So when orders come in through at a medium risk, you can decide what you want to do with those. From my experience, they're more often than not, not fraud. So you should verify them though, just to confirm that the order is legit. Some ways you can do this are really just by calling of the phone number that the person left when placing the order. Just trying to get in contact with that person and see if, first of all it's a real number or not, see if the person answers, see if they can confirm their order. And really whatever the reason is that Shopify gives you for the order being flagged as medium, just try to verify whatever that information is to make sure there's no problems.
Now, the real issue becomes when orders are marked as high risk. Because when orders are marked as high risk, more often than not, they actually are fraud. Again, I would recommend looking at the order information. Looking at why Shopify is flagging it as high risk. And then again, trying to verify if it's real or not. So same things I just mentioned, something else we'll do here is look at the website spokeo.com. It's S-P-O-K-E-O.com. And this website allows you to basically type in any physical address you want to, and it'll give you the list of names of people that reside there.
So it's a good way to see if the name on the billing matches with the actual address. And if the person that ordered it can send you either a photo of their ID or some type of statement with their name and address on it, then maybe that'll make you feel secure enough to actually ship the order. But if you can't verify a high risk order in those ways, my advice is just cancel it. Don't take the money because you're going to lose money in the long run.
Okay so those are some of the quick things we do to prevent stolen credit cards. Now, if you want to take it a step further and feel more confident processing every order, then you can actually get insurance on fraudulent orders. Shopify has this built into Shopify payments. If you want to pay a little bit extra where they will actually guarantee orders if they approve them, if they say they're not fraudulent. If they end up being fraudulent orders, you get reimbursed from Shopify. Many people use a service from clearsale.com, C-L-E-A-R-S-A-L-E.com. And same thing, they integrate with Shopify and offer this fraud insurance where you'll pay an extra percentage or so of your order processing fees. It goes to them and if an order does end up being fraud, that they originally verify, they would reimburse you for those funds. Now, whether or not you want to use one of those services is entirely up to you. My advice is make that decision, but if orders come in as high risk anyway, make sure you still are verifying them.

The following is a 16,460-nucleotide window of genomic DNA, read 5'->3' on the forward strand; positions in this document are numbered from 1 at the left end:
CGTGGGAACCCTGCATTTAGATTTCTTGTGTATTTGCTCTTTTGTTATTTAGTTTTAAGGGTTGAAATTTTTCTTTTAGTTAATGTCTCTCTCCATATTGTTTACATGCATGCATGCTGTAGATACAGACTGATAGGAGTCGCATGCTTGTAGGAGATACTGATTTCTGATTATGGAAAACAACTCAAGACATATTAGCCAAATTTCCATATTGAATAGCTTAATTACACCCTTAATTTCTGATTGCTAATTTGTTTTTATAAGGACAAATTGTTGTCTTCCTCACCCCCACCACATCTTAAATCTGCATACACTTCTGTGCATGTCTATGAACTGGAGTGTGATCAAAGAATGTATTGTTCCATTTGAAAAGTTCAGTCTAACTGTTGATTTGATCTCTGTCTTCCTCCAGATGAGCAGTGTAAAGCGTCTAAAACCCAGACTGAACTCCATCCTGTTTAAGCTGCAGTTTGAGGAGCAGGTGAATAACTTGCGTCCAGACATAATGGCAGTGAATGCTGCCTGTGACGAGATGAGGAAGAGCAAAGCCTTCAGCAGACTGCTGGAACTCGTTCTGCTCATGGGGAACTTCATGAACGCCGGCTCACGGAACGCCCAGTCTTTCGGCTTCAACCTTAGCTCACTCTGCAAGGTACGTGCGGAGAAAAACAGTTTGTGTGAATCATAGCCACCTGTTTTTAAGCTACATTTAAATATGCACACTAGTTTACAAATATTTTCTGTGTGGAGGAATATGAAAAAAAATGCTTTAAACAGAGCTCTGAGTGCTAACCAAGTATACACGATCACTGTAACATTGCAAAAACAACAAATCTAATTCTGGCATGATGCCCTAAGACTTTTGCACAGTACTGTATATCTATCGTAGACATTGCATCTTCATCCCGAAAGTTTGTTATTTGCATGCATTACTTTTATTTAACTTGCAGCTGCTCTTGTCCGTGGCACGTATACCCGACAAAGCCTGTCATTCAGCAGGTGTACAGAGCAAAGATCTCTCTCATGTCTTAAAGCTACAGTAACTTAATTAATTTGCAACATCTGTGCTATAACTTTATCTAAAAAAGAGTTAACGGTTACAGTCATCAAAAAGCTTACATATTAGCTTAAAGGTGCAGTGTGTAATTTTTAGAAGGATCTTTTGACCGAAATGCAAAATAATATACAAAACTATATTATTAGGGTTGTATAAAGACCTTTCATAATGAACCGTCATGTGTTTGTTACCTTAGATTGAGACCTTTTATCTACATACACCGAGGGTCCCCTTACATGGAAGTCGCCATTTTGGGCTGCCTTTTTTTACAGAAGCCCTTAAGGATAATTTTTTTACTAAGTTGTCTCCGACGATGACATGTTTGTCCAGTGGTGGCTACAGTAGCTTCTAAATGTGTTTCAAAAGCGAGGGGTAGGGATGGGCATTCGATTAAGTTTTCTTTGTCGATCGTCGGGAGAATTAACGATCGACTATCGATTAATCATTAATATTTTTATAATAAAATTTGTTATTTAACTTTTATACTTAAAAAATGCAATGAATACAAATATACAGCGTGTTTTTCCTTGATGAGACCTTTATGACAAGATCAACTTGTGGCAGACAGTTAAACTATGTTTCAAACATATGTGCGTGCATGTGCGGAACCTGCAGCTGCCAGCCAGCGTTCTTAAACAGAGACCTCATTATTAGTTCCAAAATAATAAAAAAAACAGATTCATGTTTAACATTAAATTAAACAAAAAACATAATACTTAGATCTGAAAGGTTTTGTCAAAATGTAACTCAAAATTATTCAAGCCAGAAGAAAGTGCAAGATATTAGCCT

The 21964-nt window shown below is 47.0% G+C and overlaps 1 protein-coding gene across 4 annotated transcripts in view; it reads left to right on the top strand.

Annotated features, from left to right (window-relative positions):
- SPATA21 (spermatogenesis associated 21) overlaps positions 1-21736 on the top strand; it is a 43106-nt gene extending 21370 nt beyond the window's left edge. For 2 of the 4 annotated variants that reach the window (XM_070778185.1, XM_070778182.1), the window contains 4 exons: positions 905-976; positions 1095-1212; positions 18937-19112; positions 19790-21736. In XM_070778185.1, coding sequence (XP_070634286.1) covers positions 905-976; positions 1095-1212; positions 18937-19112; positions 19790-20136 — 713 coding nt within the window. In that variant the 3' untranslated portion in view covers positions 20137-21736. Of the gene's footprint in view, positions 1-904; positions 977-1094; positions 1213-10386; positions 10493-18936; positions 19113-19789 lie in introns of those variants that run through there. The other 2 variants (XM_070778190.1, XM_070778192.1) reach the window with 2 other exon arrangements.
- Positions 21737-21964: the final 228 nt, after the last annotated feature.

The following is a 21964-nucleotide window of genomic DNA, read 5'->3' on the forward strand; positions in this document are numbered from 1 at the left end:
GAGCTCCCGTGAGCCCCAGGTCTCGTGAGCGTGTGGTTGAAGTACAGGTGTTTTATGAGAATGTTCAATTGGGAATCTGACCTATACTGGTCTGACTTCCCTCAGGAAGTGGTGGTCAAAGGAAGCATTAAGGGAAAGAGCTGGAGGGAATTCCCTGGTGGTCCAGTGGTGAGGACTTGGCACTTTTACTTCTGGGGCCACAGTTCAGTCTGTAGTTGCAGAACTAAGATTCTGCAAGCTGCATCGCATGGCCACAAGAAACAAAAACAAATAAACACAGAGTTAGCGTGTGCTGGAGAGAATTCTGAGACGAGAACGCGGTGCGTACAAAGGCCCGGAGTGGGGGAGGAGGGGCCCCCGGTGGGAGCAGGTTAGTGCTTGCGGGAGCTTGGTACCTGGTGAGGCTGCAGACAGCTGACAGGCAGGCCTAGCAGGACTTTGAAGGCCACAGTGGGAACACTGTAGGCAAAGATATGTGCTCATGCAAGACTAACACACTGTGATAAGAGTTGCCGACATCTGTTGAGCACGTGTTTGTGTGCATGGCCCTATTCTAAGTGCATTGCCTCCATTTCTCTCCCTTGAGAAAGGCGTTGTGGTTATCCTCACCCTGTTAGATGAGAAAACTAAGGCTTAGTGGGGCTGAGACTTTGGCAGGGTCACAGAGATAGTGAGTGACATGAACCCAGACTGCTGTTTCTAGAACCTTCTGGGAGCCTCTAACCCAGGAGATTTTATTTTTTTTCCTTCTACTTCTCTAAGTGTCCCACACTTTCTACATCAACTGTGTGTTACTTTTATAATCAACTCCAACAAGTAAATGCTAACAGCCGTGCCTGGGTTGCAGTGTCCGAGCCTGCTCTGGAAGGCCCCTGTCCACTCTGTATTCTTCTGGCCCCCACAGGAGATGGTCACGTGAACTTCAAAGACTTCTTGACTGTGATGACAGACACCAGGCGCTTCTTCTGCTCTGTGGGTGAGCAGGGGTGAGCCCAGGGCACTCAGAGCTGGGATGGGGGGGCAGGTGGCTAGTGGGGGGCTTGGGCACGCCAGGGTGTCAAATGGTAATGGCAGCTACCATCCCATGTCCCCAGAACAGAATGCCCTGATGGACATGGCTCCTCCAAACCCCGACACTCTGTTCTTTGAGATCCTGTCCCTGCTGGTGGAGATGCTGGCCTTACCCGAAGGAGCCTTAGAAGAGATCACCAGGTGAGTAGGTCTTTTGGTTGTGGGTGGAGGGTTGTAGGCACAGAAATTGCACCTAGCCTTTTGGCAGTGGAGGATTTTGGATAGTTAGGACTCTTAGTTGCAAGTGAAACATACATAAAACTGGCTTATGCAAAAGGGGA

So that was the first type of fraud, the main one, the one that I think many people are familiar with, but might not know how to handle. So that's what it is. That's how I handle it. Now, what I want to do is talk about the type of fraud that I've been seeing people post about in our Dropship Lifestyle members Facebook group a lot. And this comes through in the form of email. So I'll refer to this as email fraud. And typically what happens here is, you'll receive an email at your store's email address, or you might receive a contact form submission on your store. And typically what they look like, they usually follow the same pattern. They'll say something like, "Hi, sir / Madame. I am interested in purchasing 10 products or 20 products or a hundred products, or I'm interested in purchasing product XYZ." Which just so happens to be the most expensive product on your store. And then they'll say something like, "I just want to inquire about the price of this product and payment methods accepted. Please respond at your convenience."
So typically they're in broken English and typically these fraudulent emails are asking questions that are obvious. Like I just mentioned, if they're asking what the price is, they should know that because the price is on your store. If they're asking how you accept payments, they should know that because you show your accepted payment methods on your store. So typically red flags right away. With that being said, it's not uncommon to receive emails from people that want to place orders. So don't just discount every email that comes through from somebody asking for information. But that specific format of an email is, in my opinion, 99.9% of time going to be fraud.